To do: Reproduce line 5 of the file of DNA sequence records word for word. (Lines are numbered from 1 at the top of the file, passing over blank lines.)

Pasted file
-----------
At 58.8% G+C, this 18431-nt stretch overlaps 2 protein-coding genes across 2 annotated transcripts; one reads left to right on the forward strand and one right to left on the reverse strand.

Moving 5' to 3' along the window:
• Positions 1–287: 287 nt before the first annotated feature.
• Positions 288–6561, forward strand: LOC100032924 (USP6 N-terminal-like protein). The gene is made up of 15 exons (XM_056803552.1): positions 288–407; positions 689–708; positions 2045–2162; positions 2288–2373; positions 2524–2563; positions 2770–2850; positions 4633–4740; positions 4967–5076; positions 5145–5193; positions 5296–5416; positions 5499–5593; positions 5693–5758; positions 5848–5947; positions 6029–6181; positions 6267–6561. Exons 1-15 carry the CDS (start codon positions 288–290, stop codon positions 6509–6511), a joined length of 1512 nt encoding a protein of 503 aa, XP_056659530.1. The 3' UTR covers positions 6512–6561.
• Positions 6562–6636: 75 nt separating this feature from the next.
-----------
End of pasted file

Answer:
• Positions 6562–6636: 75 nt separating this feature from the next.